Seneca Falls, New York, The Hub of Women’s History in the U.S.

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The “mecca” of feminism in the U.S.

The history of women gaining the right to vote is receiving new attention with the release of the movie Suffragette.

That movie takes place in England, but earlier this year, I visited the mecca of women’s suffrage in the U.S., Seneca Falls, New York, located  in the state’s Finger Lakes region, at the tip of Seneca Lake. There, Women’s Rights National Historical Park depicts the women’s journey to equal citizenship in this country, particularly the first Women’s Rights Convention held in Seneca Falls, on July 19-20,1848.

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Women’s history on display in Seneca Falls

Get up to speed on women’s rights struggle at the Visitors Center with a great film on the first conventions and its leaders, exhibits on that event and our progress since then, and a book store selling a variety of books on the topic.

The park also includes the Wesleyan Chapel next door the convention took place and the houses of other prominent leaders of the movement including Elizabeth Cady Stanton. She helped launch the reform movement for women’s rights to which she dedicated the rest of her life. She was born on November 12, 1815, (Happy 200 birthday!) and lived in Seneca Falls.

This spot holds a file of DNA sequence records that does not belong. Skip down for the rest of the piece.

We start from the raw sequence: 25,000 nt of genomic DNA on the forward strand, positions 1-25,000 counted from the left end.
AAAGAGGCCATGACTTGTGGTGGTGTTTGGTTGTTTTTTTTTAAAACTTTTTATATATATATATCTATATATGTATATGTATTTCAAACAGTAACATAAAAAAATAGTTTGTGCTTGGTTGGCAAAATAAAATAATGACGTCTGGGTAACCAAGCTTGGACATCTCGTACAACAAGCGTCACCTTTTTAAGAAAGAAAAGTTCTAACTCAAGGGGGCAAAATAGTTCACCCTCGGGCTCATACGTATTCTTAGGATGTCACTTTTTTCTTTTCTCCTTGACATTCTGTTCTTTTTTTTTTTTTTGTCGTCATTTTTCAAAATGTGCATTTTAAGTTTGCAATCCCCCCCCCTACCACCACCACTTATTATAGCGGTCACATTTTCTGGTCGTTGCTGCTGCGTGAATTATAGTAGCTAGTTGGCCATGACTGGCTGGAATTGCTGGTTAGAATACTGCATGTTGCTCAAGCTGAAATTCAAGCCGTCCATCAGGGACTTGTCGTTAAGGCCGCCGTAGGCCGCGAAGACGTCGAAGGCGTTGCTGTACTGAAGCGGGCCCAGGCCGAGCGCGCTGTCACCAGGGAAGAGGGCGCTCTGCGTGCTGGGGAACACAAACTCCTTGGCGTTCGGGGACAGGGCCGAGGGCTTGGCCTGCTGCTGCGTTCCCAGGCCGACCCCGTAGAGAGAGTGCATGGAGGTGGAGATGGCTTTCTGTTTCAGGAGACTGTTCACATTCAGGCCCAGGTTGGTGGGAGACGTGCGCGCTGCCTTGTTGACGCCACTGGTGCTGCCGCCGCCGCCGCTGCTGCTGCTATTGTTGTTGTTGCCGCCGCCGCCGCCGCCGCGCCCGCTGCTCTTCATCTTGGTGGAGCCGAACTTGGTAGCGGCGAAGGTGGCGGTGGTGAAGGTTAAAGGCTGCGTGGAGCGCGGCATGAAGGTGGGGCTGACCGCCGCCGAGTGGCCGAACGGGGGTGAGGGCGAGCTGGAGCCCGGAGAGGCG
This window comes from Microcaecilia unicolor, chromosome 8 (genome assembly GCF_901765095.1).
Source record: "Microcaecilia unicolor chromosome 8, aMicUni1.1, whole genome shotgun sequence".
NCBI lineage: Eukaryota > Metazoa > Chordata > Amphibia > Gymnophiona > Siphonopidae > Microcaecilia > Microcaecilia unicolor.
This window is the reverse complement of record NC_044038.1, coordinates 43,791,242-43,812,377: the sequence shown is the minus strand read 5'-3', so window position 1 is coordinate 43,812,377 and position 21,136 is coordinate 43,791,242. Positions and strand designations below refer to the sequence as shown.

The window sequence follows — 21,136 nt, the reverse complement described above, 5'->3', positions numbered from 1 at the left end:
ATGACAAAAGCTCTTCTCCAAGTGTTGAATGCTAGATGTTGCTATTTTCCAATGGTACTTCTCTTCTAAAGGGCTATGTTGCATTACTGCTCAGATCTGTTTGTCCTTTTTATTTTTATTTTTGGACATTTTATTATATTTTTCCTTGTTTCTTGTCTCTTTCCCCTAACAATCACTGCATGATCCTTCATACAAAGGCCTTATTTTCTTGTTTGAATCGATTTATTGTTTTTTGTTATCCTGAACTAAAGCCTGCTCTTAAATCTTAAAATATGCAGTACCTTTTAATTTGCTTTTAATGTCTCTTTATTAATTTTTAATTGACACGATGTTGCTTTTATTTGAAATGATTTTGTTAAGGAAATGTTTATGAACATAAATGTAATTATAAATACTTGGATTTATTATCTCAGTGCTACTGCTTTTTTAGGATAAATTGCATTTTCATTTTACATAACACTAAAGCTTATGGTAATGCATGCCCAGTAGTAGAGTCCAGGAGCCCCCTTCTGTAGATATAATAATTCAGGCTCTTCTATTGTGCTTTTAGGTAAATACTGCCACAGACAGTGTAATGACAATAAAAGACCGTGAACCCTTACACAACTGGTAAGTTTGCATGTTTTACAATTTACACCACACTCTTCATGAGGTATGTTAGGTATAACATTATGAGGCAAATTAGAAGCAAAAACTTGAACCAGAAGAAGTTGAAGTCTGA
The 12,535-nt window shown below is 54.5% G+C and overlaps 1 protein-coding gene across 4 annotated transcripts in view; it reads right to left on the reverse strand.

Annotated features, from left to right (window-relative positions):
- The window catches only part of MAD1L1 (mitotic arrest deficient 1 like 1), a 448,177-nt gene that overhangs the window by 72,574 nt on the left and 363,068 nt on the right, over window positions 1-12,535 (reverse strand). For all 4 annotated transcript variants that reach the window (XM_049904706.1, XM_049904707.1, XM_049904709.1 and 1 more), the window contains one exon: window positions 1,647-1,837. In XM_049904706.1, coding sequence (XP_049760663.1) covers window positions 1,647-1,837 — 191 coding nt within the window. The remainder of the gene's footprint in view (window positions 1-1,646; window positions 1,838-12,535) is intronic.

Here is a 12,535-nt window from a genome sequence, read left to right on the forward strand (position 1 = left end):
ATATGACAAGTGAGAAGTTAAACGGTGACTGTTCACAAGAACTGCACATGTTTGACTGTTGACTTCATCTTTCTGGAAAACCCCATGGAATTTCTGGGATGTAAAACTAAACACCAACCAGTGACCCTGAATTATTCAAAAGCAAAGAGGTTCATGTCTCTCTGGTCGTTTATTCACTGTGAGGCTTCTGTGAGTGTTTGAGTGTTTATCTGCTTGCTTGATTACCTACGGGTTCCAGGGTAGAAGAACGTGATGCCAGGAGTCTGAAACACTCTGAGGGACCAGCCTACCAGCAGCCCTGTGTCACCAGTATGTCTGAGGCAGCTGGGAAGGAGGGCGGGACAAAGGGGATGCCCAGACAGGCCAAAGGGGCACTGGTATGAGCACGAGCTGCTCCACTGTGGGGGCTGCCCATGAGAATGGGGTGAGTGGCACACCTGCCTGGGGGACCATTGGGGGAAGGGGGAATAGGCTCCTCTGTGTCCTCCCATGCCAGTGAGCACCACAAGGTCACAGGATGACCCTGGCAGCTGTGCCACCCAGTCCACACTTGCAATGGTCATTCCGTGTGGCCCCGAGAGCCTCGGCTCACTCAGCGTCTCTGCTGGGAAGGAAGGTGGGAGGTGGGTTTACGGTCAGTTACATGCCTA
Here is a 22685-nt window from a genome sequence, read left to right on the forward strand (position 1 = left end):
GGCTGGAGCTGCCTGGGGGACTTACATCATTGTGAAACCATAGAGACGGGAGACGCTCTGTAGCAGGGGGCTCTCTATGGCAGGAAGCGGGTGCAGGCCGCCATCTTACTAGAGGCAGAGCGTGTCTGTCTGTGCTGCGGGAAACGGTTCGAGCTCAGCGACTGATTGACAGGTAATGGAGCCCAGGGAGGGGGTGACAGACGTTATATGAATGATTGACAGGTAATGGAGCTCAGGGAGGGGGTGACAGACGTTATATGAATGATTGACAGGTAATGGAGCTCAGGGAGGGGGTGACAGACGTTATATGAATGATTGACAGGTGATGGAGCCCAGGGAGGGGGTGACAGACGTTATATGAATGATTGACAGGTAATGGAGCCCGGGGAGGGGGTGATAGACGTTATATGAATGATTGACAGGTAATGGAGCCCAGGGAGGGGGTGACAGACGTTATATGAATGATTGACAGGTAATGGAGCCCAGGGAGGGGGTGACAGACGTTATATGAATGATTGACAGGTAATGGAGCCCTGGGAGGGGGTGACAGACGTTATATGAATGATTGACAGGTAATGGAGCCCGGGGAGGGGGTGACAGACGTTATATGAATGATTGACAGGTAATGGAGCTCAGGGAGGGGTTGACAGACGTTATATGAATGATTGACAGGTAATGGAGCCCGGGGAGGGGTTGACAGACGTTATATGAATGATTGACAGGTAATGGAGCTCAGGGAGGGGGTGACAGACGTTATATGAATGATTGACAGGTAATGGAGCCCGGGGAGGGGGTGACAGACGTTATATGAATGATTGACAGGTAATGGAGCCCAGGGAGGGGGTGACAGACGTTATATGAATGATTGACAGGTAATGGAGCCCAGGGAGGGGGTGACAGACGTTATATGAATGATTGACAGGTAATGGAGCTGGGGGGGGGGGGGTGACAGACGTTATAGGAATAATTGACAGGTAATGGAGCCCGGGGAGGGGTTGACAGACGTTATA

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Mingling with Heroes–At the National Women’s Rights Historic Park you’ll find a collection of life-size statues that represent the first wave of womens rights activists in the U. S. The group includes statues of twenty people including Elizabeth Cady Stanton and Fredrick Douglass. Many people involved in the women’s rights movement were also ardent abolitionists.

Down the street from the Visitors Center, you can also tour the National Women’s Hall of Fame, where plaques and photos pay homage to America’s famous women.

It’s all very inspiring, especially if you’ve ever felt like Elizabeth Cady Stanton who, isolated at home with three small children, described herself as a “caged lioness.”

For an excellent list of books about women’s suffrage and other travel reading, go to Longitude Books and search under “women’s suffrage.” And be sure to read my article about Jack London State Park in their “Favorite Spot” section.

 

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